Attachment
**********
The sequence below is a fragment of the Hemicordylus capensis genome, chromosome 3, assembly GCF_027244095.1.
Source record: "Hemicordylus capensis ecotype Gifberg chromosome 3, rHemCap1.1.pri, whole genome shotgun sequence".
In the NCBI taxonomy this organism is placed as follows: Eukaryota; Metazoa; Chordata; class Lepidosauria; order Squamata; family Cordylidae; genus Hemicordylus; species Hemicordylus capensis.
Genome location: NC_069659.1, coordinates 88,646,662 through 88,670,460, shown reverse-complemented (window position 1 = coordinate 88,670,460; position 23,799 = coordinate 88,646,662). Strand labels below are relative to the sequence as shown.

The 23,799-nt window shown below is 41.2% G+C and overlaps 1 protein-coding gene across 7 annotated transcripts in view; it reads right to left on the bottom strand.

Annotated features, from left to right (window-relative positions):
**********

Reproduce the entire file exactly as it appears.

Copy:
The sequence below is a fragment of the Hemicordylus capensis genome, chromosome 3, assembly GCF_027244095.1.
Source record: "Hemicordylus capensis ecotype Gifberg chromosome 3, rHemCap1.1.pri, whole genome shotgun sequence".
In the NCBI taxonomy this organism is placed as follows: Eukaryota; Metazoa; Chordata; class Lepidosauria; order Squamata; family Cordylidae; genus Hemicordylus; species Hemicordylus capensis.
Genome location: NC_069659.1, coordinates 88,646,662 through 88,670,460, shown reverse-complemented (window position 1 = coordinate 88,670,460; position 23,799 = coordinate 88,646,662). Strand labels below are relative to the sequence as shown.

The 23,799-nt window shown below is 41.2% G+C and overlaps 1 protein-coding gene across 7 annotated transcripts in view; it reads right to left on the bottom strand.

Annotated features, from left to right (window-relative positions):